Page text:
Long before Mitt Romney announced that he’d take a pass on federally funding PBS, there has been much back and forth on this issue. It’s prompted me to think about what the world would be like without PBS…because let’s face it, if it’s not assisted by the public, the agenda is different and it’s no longer the Public Broadcasting System.

I would not be who I am today without PBS.

Growing up, I honestly couldn’t sit any closer to the television when Mister Rogers Neighborhood was on. He inspired me to get my Masters Degree in Developmental psychology. He inspired me to think bigger and think different about what we could offer kid. I read study after study that talked about how if you “create content with the intent to teach” you could reach millions of people using television. “If a show is grounded in a strong educational curriculum, then kids will learn.” Study after study proved this to be true.

Sesame Street has had over 1,000 research studies proving its impact & effect. We have summative studies done by the University of Pennsylvania that statistically proved that kids who watched Super Why on PBS scored significantly better on standardized reading tests, than those who did not.  In fact, the effects were even BIGGER in lower-income households.

We were making a difference where it was needed the most.

What we found was that in order for young children to learn to read, they need multiple and sustained enriching experiences with language, storytelling, and early reading.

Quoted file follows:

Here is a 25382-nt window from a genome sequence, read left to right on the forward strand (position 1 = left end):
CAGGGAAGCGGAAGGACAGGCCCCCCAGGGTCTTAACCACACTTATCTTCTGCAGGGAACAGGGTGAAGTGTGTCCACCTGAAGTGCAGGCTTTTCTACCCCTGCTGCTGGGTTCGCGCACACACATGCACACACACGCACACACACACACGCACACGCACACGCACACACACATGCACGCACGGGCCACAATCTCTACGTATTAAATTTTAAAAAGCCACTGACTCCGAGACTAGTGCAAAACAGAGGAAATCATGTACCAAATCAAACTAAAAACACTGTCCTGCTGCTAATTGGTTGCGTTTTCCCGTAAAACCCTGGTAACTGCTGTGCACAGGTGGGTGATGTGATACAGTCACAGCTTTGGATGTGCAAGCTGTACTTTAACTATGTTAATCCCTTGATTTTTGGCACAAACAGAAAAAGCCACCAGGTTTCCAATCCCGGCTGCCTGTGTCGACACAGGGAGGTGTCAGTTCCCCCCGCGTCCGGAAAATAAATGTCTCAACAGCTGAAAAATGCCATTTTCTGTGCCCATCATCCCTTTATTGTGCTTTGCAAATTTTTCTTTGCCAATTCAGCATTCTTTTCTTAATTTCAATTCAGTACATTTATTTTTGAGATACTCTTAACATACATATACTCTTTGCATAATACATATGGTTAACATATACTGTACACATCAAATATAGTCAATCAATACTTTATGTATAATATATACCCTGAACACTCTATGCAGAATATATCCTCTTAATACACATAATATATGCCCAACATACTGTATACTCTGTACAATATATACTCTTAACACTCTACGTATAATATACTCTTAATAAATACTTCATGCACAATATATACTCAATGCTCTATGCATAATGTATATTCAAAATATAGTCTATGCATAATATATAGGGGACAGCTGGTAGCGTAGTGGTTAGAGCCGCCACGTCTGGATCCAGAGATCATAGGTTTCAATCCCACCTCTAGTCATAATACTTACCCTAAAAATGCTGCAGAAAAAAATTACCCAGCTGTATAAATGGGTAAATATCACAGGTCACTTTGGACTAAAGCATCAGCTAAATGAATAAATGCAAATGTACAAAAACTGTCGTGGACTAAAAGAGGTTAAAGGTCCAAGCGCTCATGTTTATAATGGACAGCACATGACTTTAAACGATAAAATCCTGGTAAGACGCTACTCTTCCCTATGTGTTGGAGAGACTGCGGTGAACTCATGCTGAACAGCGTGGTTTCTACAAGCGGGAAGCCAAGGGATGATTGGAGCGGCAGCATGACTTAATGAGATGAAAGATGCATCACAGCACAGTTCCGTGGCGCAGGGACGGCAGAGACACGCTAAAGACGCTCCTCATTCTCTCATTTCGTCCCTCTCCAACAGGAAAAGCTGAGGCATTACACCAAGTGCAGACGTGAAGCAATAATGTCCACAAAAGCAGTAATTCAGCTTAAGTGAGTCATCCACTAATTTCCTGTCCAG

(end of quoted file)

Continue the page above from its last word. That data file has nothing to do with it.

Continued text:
Preliminary evidence suggests that SUPER WHY! Not only engaged preschoolers (e.g., over 97% reported liking SUPER WHY!) but also provided critical instruction through its language & literacy enriching activities and lessons. Exposure to these activities and lessons enhanced preschoolers’ early literacy skills, resulting in learning the content directly featured in the program. The ultimate goal of learning, however, is to be able to successfully transfer information or skills acquired in one context to another context.

As parents, we see the effects of media every day.  Whether positive or negative, we see how much the media inspires our kids and ourselves to try something new, to use different vocabulary, or to be motivated to learn to read a book.

While such is true for children, the same also holds true in regards to older content. Offer information that educates and people are more likely to make smarter decisions that will behoove themselves and society.

So, what would the landscape look like without PBS?

[welcome, if you joined us from Bonbon Break!]

At the end of the day, children’s television producers at PBS go through a rigorous amount of vetting to ensure that their program is going to positively effect children. If it is a Ready to Learn property, producers sit in front of a board at the Department of Education, every year, and prove why the content works. We report on:

  • How many incidences of education per minute are in our show?
  • What is our basis of our education curriculum & strategy?
  • We must show proof from research studies that our shows are effectively teaching children through media.

We have strong advisory boards of the best teachers, educators and researches who all weigh in on our shows. In addition to this, the PBS Kids Executives also ensures that everything they air, meets their high standards as well. If we didn’t have PBS, show content would most likely veer more towards the side of entertainment than education.

As a preschooler, I learned through Mister Rogers that “there is only one I in the whole world” and that people like me “Just the way I am”.  I grew up inspired by PBS to bring learning, respect & a voice to kids everywhere.  If TV is a window into the world, then a world without PBS is one that I worry about.

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